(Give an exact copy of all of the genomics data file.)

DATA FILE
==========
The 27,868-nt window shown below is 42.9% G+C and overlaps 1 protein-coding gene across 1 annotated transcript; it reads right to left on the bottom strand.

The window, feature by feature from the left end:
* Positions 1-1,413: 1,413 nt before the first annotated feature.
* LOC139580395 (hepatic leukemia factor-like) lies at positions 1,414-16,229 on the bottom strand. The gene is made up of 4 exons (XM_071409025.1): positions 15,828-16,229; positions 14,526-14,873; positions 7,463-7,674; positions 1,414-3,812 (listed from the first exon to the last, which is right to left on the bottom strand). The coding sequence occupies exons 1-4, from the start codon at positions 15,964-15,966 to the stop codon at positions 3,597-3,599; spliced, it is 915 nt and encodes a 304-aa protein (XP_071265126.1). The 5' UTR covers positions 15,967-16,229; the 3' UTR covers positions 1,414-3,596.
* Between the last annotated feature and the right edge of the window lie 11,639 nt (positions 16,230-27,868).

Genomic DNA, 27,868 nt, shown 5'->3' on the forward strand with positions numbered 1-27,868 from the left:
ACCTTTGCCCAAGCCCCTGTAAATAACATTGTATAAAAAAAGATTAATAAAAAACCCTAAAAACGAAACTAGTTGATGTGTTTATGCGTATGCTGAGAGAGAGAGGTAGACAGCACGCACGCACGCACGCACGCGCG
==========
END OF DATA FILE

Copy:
The 27,868-nt window shown below is 42.9% G+C and overlaps 1 protein-coding gene across 1 annotated transcript; it reads right to left on the bottom strand.

The window, feature by feature from the left end:
* Positions 1-1,413: 1,413 nt before the first annotated feature.
* LOC139580395 (hepatic leukemia factor-like) lies at positions 1,414-16,229 on the bottom strand. The gene is made up of 4 exons (XM_071409025.1): positions 15,828-16,229; positions 14,526-14,873; positions 7,463-7,674; positions 1,414-3,812 (listed from the first exon to the last, which is right to left on the bottom strand). The coding sequence occupies exons 1-4, from the start codon at positions 15,964-15,966 to the stop codon at positions 3,597-3,599; spliced, it is 915 nt and encodes a 304-aa protein (XP_071265126.1). The 5' UTR covers positions 15,967-16,229; the 3' UTR covers positions 1,414-3,596.
* Between the last annotated feature and the right edge of the window lie 11,639 nt (positions 16,230-27,868).

Genomic DNA, 27,868 nt, shown 5'->3' on the forward strand with positions numbered 1-27,868 from the left:
ACCTTTGCCCAAGCCCCTGTAAATAACATTGTATAAAAAAAGATTAATAAAAAACCCTAAAAACGAAACTAGTTGATGTGTTTATGCGTATGCTGAGAGAGAGAGGTAGACAGCACGCACGCACGCACGCACGCGCG